There are hundreds of well-known magazines in circulation that have been known and loved for years, if not decades. You still see them overflowing at newsstands and in department stores and bookstores, and you might even have magazine subscriptions that bring issues straight to your door.
If you’re a content creator, or if you’re passionate about a certain topic, you might be tempted to start a magazine of your own. But is this really possible? And if so, how can you be successful?
Why a Magazine?
These days, it’s ridiculously easy to start a blog, or design your own website. So why would you start a magazine instead?
There are several inherent advantages and purposes that magazines offer, which online publications still can’t quite match, including:
- Audience. More than two-thirds of Americans still read print magazines, and many of them rarely or never read their preferred materials online. In some cases, printed magazines are the only way to reach your target audience. In others, it’s an easy way to distinguish yourself from your competitors.
- Distribution. Magazine distribution also gives you more autonomy than online publication. Rather than relying on social sharing or digital advertising, you can manually deliver your printed magazines to organizations and locations where you want them distributed.
- Reputation. Depending on what you’re writing and publishing, a printed magazine may improve your reputation. It’s much more work to put together a magazine than it is to create a blog, so people may take you more seriously.
- Aesthetics. Reading a magazine is a different experience than reading articles online. If these are your preferred aesthetics, or if the layout style is preferable for your subject matter, this could be a massive advantage.
- Niche functions. You could also pursue printed magazines for certain niche functions, like if you want to circulate an internal company newsletter.
The Costs of Printing
One of your biggest limitations will be cost, since you’ll need to pay for the printing of your magazines. However, there are many inexpensive magazine printing options that make it more approachable than ever before. Printing larger volumes will give you a lower per-unit price, which is ideal if your intention is profitability, but it will also be more capital-intensive upfront. Consider attracting capital with fundraising efforts—especially if you have noteworthy people backing your purpose.
Choosing a Subject
You probably already have a subject in mind for your magazine, but it may require refinement. With so many magazines already in circulation and so many sources of news and information, you’ll need some way to stand out if you’re going to succeed. For example, if you want to write about something like “music,” you’ll need to distinguish yourself to capture new interest. Focusing on a specific genre, or a specific era, or even a specific geographic area could be enough.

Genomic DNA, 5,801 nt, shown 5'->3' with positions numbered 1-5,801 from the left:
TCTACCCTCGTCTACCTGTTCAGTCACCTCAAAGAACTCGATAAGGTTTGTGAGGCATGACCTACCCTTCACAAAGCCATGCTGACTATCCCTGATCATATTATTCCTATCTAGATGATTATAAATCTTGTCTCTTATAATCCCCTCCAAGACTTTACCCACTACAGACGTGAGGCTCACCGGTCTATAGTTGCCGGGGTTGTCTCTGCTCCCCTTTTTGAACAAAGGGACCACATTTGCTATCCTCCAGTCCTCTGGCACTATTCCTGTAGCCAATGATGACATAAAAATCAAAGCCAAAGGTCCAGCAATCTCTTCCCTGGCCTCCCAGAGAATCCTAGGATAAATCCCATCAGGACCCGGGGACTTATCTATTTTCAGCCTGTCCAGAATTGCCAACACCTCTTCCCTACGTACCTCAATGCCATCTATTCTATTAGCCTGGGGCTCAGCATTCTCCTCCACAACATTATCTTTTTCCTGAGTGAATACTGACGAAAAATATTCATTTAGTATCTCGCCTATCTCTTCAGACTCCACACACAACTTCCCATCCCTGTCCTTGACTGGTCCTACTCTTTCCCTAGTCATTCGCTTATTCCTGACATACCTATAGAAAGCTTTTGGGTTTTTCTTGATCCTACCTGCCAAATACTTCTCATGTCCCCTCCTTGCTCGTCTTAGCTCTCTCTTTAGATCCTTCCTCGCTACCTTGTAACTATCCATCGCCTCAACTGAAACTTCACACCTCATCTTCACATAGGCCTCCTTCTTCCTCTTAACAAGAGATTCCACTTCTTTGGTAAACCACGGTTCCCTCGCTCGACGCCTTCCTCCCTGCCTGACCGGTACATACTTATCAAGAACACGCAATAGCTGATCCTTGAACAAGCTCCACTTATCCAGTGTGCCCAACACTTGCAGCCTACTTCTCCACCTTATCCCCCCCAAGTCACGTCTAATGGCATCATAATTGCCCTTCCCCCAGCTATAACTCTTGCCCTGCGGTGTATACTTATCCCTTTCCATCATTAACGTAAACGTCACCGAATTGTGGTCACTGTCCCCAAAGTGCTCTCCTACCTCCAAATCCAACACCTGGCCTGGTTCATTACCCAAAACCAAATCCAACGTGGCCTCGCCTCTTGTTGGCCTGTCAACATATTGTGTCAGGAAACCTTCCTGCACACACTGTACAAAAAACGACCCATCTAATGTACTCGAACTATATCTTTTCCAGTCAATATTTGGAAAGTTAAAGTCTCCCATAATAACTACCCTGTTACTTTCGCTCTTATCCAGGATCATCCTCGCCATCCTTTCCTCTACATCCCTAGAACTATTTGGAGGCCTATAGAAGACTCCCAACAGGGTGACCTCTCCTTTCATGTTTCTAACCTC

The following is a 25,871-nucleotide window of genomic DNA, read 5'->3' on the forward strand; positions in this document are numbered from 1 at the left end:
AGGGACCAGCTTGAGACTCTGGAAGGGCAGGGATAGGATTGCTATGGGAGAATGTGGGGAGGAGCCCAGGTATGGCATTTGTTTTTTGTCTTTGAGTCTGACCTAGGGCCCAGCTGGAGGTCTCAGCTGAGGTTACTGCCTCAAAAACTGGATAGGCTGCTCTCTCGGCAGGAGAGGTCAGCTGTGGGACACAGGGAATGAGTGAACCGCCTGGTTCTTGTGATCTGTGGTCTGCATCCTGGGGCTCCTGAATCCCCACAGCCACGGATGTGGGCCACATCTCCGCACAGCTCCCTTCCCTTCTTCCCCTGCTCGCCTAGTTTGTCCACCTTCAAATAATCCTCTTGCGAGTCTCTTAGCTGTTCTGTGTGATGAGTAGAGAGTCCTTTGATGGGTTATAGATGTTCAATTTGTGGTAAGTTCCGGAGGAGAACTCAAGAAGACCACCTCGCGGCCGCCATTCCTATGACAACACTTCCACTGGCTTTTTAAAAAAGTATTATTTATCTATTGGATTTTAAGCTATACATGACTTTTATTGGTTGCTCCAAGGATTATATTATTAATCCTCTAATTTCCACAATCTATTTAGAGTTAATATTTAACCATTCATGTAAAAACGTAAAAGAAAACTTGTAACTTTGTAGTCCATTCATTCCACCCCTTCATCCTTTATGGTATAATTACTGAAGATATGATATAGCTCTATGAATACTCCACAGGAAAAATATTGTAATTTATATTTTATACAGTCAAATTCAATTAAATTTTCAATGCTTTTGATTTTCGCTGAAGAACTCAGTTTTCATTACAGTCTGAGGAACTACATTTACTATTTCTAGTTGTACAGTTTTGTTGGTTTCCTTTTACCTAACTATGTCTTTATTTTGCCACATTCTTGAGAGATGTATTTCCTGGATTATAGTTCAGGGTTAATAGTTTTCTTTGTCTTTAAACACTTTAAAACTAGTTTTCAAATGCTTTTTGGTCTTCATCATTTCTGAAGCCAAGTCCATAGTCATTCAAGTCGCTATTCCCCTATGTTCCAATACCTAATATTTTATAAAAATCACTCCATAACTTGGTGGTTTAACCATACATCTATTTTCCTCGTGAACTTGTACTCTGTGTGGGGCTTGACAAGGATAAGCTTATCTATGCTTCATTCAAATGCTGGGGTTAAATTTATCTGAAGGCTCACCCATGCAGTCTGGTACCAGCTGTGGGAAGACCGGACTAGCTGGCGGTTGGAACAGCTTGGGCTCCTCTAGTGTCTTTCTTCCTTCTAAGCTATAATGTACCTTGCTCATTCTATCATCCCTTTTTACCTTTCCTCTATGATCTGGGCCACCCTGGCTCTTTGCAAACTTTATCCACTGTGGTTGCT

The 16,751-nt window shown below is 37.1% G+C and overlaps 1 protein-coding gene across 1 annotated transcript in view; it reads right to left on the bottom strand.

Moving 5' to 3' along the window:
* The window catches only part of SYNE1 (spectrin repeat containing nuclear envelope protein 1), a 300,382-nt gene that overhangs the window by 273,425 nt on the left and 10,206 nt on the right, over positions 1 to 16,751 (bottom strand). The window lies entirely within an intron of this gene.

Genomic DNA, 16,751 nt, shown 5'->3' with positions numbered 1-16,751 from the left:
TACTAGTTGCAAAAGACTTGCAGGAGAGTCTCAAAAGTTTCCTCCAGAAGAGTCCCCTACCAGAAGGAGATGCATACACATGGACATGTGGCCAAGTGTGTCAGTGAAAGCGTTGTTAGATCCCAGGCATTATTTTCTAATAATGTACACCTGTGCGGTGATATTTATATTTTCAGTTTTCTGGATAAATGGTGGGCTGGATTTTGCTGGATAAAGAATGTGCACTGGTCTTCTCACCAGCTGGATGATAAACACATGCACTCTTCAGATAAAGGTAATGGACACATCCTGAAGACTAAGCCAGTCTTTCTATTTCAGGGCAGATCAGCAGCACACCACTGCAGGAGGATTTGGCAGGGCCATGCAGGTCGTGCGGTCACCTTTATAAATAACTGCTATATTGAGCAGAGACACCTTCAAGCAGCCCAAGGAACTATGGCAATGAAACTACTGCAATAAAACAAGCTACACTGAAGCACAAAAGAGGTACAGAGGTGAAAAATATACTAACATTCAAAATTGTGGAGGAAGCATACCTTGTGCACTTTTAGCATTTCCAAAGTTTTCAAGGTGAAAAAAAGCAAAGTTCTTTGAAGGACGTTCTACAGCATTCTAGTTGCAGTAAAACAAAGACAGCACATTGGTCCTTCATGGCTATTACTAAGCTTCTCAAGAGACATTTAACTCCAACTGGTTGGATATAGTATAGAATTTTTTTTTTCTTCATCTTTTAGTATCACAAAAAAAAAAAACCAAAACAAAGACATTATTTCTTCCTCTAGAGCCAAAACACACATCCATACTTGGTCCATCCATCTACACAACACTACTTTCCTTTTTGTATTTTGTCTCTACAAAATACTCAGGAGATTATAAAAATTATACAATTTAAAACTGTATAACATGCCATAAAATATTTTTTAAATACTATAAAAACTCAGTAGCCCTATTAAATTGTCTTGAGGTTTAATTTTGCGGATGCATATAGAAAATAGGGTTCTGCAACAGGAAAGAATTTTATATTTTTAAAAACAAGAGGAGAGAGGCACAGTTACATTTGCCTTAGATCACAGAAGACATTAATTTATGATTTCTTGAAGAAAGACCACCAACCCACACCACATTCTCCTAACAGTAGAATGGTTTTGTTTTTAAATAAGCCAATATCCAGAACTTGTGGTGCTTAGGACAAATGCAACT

Writing, Design, and Layout
After choosing the general topic for your magazine, you’ll need to start working on the writing, design, and layout of the magazine. Depending on how much time you have and how personal this project is, you may be able to do this work yourself for the first issue; oftentimes, this is not a sustainable approach, but it could get you started.
Instead, it may be better to get the help of volunteers and professionals; each person can contribute a column or a piece of work within their specialty, and you can serve as an editor to put it all together. Your priority should be making it look professional; many people will choose whether to read this based on how it looks.
After that, you’ll work on distribution. If you’re trying to sell your magazine, you’ll need to enter a partnership or cosigning agreement with various businesses; in many cases, it’s better to distribute the first few issues for free to get exposure. Contact local businesses relevant to the subject of your magazine (like record stores if you’re writing about music), and see if they’d be willing to give out or sell your work.
After you start to generate visibility and attract a readership, your final responsibility is scaling. In some ways, this is the hardest phase, because even with amazing content, there’s no guarantee of success. You’ll need to work hard to keep your current readers, attract new readers, get featured in more businesses, and eventually, generate more revenue through sales or advertising.
The Bottom Line
The bottom line here is that it’s challenging, but certainly possible to start your own printed magazine, whatever your goals are. You’ll need a clear vision of what you want to accomplish and a team of people willing to make that vision a reality, but once in place, there will be little stopping you from creating the publication you want.
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